A former top-tanking New Zealand official has been found guilty of planting a secret camera in a unisex bathroom at the country’s U.S. embassy. Alfred Keating was the highest ranking official at New Zealand’s embassy in Washington D.C. when the camera was discovered in 2017. Auckland District Court heard earlier this month that the camera was hidden in a heating duct and was only found by a staff member when the device fell onto the floor and they spotted a tiny camera lens. (https://www.thedailybeast.com/alfred-keating-new-zealand-diplomat-found-guilty-of-planting-camera-in-unisex-us-embassy-toilet) It was covered in a layer of dust which suggested it had been there for some time. New Zealand police found over 700 deleted files and 20 existing files on the memory card, including 19 images of people using the bathroom. Keating’s DNA matched traces found on the memory card in the camera. He now faces up to 18 months in prison and will be sentenced on 25 June.

Newsline: New Zealand naval officer on trial over secret camera in embassy bathroom

One of New Zealand’s former top-ranked military officials is on trial in Auckland charged with planting a secret camera in a unisex bathroom at the country’s embassy in Washington. Alfred Keating, 59, was a commodore in the New Zealand navy and was one of the country’s most senior naval officers before he resigned in 2018 following the allegations. He denies all charges. (https://www.theguardian.com/world/2019/apr/09/top-new-zealand-naval-officer-on-trial-over-secret-camera-in-embassy-bathroom) Keating was serving as a defence attache at New Zealand’s embassy in Washington when a small, covert camera was discovered in a unisex bathroom after it fell out of a hiding spot in a heating duct on 27 July, 2017. The crown alleges the motion-activated camera was positioned to capture intimate video recordings of anyone using the toilet, and the case was not one of espionage or spy activity. Crown prosecutor Henry Steele told the court that investigators began to suspect Keating after examining the buildings swipe card records, the New Zealand Herald reported. In November 2017 police searched Keating’s home in New Zealand and found searches on his laptop for the security company BrickHouse Security, whose logo was found on the hidden camera, and also searches for how to “set up” a secret camera, the New Zealand Herald reported. Keating’s Fitbit watch was also seized, Steele said, and “extremely strong scientific support” suggested male DNA found on the memory card inside the camera matched Keating’s. Ron Mansfield, Keating’s lawyer, said despite the salacious nature of the case the allegations were weak and would disappoint jurors, who had been warned to keep some matters of “national security” secret during the trial, such as the detailed lay-out of the embassy in Washington. The trial is expected to last about two weeks.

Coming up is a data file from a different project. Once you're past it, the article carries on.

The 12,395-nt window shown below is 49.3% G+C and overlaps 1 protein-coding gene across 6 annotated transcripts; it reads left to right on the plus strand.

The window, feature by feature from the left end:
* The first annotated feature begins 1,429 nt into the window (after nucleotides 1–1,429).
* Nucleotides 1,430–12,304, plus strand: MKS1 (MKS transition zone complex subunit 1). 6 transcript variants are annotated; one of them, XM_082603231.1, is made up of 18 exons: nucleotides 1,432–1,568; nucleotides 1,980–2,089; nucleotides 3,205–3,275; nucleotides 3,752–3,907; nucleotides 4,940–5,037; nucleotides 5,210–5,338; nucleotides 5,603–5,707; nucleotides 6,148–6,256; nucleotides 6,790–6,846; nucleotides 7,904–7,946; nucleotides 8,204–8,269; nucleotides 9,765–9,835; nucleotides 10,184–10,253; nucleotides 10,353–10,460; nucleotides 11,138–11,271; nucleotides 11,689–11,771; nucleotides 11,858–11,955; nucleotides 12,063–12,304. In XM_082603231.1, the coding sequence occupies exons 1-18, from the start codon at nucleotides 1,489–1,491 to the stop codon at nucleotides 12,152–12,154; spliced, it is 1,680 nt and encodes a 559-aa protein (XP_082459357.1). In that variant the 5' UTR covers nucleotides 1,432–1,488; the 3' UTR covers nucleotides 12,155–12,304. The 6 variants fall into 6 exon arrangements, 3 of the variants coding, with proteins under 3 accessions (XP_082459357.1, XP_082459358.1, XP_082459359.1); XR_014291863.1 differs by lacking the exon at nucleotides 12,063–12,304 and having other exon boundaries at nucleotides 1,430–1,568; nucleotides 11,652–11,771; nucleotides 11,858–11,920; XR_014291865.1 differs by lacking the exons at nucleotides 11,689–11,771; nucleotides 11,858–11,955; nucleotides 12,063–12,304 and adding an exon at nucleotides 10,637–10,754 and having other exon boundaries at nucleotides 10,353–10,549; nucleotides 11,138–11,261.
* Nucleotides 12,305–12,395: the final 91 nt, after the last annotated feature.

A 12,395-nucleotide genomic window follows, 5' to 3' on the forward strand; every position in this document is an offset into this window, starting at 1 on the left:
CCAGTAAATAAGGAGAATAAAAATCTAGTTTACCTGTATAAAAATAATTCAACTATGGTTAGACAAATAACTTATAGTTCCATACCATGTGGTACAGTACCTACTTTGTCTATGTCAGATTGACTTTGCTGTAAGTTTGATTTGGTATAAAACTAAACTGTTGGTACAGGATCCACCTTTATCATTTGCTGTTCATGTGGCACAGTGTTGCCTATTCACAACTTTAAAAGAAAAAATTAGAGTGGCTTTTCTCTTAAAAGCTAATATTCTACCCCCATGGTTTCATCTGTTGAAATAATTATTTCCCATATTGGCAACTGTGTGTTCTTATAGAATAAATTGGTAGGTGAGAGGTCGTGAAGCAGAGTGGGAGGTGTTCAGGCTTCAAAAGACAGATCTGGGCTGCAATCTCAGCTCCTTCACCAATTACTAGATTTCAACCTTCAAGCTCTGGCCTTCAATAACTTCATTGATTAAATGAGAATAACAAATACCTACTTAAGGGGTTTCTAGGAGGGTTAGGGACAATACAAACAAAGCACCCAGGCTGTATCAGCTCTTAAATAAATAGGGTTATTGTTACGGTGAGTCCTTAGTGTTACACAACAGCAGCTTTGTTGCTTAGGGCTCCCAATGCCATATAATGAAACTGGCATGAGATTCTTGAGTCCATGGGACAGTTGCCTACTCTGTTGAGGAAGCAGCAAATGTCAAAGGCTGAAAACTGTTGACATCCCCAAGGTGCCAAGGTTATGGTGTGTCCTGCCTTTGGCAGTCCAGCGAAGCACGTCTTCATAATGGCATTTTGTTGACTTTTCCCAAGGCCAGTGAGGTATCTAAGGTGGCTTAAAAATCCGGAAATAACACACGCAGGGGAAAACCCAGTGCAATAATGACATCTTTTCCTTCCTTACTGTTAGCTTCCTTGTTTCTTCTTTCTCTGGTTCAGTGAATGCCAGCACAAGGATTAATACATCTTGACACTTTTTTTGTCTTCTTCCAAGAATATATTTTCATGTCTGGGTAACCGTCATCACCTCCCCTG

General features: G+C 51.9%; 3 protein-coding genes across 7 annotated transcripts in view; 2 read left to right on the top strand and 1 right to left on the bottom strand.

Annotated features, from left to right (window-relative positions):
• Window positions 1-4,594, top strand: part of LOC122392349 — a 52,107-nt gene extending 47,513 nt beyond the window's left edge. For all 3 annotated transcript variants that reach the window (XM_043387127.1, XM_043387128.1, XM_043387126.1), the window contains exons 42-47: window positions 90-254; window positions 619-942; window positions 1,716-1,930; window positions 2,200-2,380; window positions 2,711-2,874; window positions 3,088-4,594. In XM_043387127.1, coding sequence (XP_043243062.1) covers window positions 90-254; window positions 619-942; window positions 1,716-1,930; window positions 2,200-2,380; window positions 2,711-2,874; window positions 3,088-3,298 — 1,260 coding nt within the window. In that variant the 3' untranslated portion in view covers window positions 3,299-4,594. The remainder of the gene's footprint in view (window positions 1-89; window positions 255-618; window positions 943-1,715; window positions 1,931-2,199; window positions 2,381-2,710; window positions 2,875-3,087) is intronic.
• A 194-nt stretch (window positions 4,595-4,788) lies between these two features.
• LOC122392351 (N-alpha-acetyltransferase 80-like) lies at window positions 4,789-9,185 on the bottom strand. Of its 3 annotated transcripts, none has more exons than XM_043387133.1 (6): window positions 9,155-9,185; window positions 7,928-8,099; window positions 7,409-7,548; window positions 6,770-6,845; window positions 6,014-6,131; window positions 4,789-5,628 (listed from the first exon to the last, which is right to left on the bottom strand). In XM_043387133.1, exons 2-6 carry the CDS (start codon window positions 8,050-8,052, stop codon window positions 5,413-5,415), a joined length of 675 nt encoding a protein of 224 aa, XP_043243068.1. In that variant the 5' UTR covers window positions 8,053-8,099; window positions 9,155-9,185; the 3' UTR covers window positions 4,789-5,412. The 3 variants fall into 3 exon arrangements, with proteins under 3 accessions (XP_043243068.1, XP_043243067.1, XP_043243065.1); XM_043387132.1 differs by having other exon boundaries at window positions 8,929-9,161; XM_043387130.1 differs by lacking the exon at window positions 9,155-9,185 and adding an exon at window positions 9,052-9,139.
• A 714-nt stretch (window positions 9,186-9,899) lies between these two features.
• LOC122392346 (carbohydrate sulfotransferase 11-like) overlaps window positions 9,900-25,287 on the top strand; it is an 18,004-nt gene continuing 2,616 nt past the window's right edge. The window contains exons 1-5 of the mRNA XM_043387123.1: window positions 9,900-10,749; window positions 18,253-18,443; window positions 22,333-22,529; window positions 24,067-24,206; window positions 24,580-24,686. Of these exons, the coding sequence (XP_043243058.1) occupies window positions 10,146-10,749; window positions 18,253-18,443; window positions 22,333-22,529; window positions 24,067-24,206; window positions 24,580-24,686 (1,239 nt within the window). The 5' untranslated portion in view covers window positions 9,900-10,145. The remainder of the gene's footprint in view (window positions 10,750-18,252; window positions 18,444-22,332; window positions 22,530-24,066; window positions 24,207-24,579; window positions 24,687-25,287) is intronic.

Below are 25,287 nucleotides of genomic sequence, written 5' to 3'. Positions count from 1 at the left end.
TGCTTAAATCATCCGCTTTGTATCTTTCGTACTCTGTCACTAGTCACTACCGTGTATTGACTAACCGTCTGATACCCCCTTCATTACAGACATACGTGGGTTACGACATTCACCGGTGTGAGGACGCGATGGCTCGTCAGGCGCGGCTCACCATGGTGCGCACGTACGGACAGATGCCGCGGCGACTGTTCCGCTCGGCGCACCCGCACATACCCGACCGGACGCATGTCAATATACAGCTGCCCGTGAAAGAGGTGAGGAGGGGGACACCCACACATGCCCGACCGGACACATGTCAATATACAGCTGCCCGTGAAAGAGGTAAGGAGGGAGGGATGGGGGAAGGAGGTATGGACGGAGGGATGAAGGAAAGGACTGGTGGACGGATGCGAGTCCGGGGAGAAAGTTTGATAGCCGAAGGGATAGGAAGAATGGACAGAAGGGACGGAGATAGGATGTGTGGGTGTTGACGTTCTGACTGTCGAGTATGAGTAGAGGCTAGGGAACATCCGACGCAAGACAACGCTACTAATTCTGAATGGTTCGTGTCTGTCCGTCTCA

Newsline: New Zealand’s new embassy in China a ‘significant diplomatic’ space

Prime Minister Jacinda Ardern says New Zealand’s new $50 million embassy in Beijing, China is “one of our most significant diplomatic spaces”. The compound features a whare replete with tukutuku panels carved by a Māori carver, but have done away with the tennis courts. It was a project which began under former Prime Minister John Key, but has been formally opened by Prime Minister Jacinda Ardern. (https://www.stuff.co.nz/national/politics/111675940/new-zealands-new-embassy-in-china) “This is a significant event for New Zealand, you’ll see from this building that this is one our most significant diplomatic spaces we have abroad,” she said. “It demonstrates the importance of the relationship and the strength of the relationship going forward.”

Newsline: US Ambassador to New Zealand qualifies for world triathlon championship for his age bracket

United States Ambassador Scott Brown, long known as a rock ’n’ roll and fitness buff, could be headed to Switzerland next summer to test his chops as a triathlete on the world stage. Brown, 59, a former Republican senator from Massachusetts, shared the news in a weekend Twitter post from New Zealand. “In #Tauranga for the Olympic Distance Triathlon National Championships,” Brown tweeted. “Crazy weather, tons of bike issues, but finished 2nd. Yippee. Qualified for worlds in Switzerland.”